Eliot Cohen, a conservative foreign policy expert (who shares his analysis with many GOP presidential contenders) and former State Department official, tells Right Turn: “Obviously, the details are not public yet. But this is their second test in three years, and it suggests that even this backward country can make city-busting weapons — or will soon do so.” He observes: “What is getting less attention, but is no less important, is that they are clearly determined to develop the long range missiles to deliver them, ultimately, to us. When that happens, we are in a very different security environment.”
So here we have a familiar story: An aggressive foe engages in provocative and aggressive action. The United States effectively does nothing, leaving our allies in a lurch and signaling that there are no bad consequences to befall U.S. adversaries. The pattern repeats, with each new provocation more daring and dangerous than the last.
Some Republicans are as feckless as the president. The green-eyeshade set, including presidential candidates such as Sens. Rand Paul (R-Ky.) and Ted Cruz (R-Tex.), has venerated the 2011 Budget Control Act and refused to push for more defense spending. A flock of Republicans opposes the Trans-Pacific Partnership, which would be the single greatest sign in years of support for our democratic allies in Asia. They, like the president, operate in a make-believe world in which verbose rhetoric takes the place of concrete action.
And then there is Hillary Clinton, who was in charge of the “pivot to Asia.” Our allies are still waiting for the pivot, and fear it will never come. Someone should ask Clinton whether she considers the Obama-Clinton-Kerry Asia policy a success.
Conservatives have been warning the administration for some time that its efforts to reach out to North Korea and to ignore misbehavior are deeply misguided. The John Hay Initiative, which Cohen co-founded, recently traced the disastrous approach to Pyongyang and offered an alternative. In JHI’s “Choosing to Lead,” Dan Blumenthal writes:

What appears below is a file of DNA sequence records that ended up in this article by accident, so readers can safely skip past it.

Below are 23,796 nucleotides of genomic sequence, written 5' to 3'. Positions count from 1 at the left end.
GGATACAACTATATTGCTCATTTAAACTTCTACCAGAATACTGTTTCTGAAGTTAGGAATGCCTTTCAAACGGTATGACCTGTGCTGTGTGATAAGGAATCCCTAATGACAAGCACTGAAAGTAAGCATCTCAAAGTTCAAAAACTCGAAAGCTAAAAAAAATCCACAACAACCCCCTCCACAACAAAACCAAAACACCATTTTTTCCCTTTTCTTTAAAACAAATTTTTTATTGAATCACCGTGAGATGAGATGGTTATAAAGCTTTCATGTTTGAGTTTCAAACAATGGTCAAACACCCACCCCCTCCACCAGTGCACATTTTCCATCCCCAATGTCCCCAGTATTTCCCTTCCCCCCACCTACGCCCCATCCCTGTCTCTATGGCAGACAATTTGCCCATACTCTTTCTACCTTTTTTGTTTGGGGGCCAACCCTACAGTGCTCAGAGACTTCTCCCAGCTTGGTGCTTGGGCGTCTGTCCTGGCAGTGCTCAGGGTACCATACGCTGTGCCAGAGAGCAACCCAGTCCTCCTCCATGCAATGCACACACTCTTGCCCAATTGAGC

First, Washington’s approach to North Korea should fit into a larger strategy that maintains the United States as the most powerful and influential geopolitical player in Asia, enabling Washington to shape the region consistent with its interests and principles. Second, the U.S. government should be open to diplomatic engagement with North Korea if there is a true moderation in leadership in Pyongyang that could lead to a dismantling of nuclear weapons, or at least to prevent a crisis from escalating. Third, while the nuclear threat is paramount, the U.S. government cannot abandon its commitment to the betterment of the lives of North Koreans.
More specifically, that means that the U.S. government must lead an effort to squeeze North Korea’s misbegotten revenues and bring to bear the kind of crippling sanctions inflicted on Iran. A key component of a robust containment policy is to weaken the Kim family, which relies upon a global network of front companies to conduct its illicit business activities.
As with most of the world’s hot spots, our position is dependent upon the threat of hard power and the will to act in our own interests. (“The sine qua non of deterrence is convincing Pyongyang that the United States has overwhelming conventional and nuclear power and is willing to use it to defend its interests.”) Unless and until we are willing to rebuild our defenses, North Korea and every other rogue nation will continue to challenge the United States — and thereby demonstrate what the world looks like when there is no “policeman” on watch in a dangerous world.